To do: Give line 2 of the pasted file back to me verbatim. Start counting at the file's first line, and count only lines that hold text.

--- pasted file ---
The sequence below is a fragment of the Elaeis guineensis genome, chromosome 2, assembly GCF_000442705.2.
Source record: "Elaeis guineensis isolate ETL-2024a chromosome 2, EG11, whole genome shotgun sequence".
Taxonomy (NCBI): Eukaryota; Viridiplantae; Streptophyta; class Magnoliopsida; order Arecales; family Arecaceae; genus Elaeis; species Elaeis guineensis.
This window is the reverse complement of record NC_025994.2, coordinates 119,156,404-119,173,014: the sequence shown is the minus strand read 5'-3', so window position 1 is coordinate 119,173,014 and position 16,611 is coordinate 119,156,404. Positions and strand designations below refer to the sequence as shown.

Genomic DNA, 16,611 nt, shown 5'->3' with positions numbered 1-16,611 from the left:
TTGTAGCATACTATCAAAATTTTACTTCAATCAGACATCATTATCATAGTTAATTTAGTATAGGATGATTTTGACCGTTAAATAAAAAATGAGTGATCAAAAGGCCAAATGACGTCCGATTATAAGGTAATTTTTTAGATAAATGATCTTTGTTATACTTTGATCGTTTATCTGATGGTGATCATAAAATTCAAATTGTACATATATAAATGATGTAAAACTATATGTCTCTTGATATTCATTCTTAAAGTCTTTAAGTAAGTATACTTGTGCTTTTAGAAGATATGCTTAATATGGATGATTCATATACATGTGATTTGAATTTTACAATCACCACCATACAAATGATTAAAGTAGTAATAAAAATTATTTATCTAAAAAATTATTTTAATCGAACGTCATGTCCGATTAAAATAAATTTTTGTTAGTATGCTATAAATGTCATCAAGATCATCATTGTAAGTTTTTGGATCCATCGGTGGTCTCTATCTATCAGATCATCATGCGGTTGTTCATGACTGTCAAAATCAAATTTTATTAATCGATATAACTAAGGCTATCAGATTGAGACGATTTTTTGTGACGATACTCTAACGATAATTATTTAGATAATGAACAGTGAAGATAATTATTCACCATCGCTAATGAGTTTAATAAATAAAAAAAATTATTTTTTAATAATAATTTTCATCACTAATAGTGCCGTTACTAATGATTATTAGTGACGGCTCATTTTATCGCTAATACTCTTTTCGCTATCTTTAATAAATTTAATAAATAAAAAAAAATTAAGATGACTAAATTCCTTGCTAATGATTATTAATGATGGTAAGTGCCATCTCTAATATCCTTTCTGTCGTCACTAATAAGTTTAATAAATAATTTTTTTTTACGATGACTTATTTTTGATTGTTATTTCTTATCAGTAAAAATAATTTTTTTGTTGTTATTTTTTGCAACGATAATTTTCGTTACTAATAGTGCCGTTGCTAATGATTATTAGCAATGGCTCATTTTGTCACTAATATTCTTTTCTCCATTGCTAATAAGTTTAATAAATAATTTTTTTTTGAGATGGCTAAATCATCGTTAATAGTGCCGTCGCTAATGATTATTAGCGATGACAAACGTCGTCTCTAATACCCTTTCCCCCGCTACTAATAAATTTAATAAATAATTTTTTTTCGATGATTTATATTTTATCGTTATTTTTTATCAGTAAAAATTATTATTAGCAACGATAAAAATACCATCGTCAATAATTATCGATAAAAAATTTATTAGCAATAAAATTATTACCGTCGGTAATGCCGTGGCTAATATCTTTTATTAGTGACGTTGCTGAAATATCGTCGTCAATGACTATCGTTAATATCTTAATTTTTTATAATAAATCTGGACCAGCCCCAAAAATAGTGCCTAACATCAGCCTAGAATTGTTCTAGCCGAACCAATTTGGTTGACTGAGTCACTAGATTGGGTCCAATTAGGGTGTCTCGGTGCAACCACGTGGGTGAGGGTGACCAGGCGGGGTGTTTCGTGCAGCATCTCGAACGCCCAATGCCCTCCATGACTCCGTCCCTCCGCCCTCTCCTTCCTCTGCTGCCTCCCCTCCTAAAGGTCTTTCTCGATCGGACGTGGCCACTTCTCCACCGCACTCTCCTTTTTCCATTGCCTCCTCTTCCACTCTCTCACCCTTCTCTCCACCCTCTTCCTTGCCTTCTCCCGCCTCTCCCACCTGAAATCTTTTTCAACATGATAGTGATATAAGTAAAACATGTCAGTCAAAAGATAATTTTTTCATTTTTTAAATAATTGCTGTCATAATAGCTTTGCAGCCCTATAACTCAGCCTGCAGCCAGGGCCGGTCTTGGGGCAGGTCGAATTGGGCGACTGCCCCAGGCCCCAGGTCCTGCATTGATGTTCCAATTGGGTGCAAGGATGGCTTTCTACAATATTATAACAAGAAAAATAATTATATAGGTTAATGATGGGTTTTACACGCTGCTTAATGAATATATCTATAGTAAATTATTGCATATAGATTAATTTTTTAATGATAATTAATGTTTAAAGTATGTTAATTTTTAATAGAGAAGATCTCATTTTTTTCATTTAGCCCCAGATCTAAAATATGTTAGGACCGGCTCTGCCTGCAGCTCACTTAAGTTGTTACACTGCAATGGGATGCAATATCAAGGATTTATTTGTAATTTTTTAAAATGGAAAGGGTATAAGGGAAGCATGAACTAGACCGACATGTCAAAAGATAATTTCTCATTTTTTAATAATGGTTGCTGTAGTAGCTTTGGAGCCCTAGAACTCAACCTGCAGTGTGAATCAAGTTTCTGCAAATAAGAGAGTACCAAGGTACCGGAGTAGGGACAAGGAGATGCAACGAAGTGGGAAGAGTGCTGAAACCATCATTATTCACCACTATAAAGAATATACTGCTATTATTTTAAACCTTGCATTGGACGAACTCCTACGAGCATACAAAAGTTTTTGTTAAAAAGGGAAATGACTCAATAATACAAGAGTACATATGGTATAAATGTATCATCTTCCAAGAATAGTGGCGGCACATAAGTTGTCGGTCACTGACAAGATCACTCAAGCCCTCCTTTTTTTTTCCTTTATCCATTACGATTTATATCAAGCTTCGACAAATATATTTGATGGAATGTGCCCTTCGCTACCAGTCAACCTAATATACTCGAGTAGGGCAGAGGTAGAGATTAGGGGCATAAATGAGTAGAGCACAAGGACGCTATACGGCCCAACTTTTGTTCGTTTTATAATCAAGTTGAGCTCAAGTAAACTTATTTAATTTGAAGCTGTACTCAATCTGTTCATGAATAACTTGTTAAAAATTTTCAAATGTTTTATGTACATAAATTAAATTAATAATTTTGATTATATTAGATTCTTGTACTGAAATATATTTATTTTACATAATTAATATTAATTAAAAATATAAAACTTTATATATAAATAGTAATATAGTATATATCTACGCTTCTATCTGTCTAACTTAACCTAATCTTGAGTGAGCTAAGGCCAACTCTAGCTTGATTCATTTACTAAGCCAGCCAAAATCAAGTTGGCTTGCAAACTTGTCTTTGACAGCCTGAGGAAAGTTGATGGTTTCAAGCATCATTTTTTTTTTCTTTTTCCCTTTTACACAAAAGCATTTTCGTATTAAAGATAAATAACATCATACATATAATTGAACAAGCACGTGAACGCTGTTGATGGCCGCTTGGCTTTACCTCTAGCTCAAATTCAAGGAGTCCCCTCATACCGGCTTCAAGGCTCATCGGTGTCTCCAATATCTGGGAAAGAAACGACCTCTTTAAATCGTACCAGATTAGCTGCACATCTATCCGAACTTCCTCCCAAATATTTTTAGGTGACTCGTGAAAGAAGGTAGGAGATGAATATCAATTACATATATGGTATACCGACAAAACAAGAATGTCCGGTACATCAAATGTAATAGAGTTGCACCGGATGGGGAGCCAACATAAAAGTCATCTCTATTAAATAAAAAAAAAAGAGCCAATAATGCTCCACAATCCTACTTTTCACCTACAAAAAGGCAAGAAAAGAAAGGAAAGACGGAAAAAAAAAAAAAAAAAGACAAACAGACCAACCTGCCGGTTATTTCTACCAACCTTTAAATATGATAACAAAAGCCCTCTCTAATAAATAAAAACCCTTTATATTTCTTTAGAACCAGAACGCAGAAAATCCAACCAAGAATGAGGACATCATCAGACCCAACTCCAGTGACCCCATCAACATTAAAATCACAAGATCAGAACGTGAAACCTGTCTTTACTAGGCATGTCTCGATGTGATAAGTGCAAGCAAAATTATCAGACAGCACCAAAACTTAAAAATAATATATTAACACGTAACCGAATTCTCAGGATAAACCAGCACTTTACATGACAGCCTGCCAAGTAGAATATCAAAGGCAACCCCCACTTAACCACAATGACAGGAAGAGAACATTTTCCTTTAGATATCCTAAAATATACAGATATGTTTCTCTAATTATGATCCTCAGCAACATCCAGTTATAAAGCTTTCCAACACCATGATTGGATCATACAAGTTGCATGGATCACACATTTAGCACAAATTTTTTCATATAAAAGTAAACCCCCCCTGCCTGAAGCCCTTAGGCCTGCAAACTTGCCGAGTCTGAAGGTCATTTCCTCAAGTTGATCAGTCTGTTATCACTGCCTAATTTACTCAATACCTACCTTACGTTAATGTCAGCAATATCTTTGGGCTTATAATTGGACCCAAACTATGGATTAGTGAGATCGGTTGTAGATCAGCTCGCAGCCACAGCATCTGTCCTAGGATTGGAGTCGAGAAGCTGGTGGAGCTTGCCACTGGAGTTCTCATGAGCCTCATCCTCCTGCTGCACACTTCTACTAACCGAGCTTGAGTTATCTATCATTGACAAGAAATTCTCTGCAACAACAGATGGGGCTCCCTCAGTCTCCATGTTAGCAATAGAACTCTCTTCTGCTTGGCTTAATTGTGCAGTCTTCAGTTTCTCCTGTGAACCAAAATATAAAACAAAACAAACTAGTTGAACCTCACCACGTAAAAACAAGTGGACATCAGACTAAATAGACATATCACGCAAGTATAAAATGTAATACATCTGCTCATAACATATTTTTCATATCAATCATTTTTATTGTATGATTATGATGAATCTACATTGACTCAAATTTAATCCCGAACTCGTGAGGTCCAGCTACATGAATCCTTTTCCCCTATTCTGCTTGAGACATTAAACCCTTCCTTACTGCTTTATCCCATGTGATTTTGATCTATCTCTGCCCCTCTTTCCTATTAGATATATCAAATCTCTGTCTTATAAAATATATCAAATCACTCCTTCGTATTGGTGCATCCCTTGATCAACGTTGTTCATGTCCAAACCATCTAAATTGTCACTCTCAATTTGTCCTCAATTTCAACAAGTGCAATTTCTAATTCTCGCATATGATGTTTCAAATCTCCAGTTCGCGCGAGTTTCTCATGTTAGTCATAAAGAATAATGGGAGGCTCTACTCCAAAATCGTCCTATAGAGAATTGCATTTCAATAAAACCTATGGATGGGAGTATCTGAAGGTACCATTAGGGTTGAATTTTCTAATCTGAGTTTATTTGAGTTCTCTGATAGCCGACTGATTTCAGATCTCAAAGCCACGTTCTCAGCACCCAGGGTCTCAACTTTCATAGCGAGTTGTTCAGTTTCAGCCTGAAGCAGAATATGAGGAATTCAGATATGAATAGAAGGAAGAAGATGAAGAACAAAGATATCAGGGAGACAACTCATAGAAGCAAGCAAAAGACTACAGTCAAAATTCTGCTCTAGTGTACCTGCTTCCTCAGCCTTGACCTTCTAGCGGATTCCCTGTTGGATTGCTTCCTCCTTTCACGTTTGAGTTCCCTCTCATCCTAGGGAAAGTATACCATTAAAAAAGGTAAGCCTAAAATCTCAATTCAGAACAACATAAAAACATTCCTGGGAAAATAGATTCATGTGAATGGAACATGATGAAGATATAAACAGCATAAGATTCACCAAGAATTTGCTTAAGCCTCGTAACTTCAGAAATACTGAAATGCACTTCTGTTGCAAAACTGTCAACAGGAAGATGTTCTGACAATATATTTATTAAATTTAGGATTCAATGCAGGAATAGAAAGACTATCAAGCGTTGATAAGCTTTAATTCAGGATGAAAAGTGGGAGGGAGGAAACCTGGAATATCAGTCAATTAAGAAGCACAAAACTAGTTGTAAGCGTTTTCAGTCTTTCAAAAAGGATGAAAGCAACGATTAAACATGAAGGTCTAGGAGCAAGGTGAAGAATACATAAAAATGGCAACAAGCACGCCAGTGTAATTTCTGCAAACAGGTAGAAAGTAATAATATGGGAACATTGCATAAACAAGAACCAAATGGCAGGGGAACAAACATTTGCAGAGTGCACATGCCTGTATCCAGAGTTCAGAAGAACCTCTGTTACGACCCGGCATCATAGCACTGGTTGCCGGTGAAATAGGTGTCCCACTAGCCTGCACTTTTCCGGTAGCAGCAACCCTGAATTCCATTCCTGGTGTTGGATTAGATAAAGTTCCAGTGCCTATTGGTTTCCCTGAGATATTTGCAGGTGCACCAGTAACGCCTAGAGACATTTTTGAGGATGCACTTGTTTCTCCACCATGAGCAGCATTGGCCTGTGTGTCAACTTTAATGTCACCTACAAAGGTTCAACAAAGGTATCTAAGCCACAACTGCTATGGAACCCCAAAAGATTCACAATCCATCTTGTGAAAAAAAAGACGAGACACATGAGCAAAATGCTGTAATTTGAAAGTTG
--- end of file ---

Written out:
Source record: "Elaeis guineensis isolate ETL-2024a chromosome 2, EG11, whole genome shotgun sequence".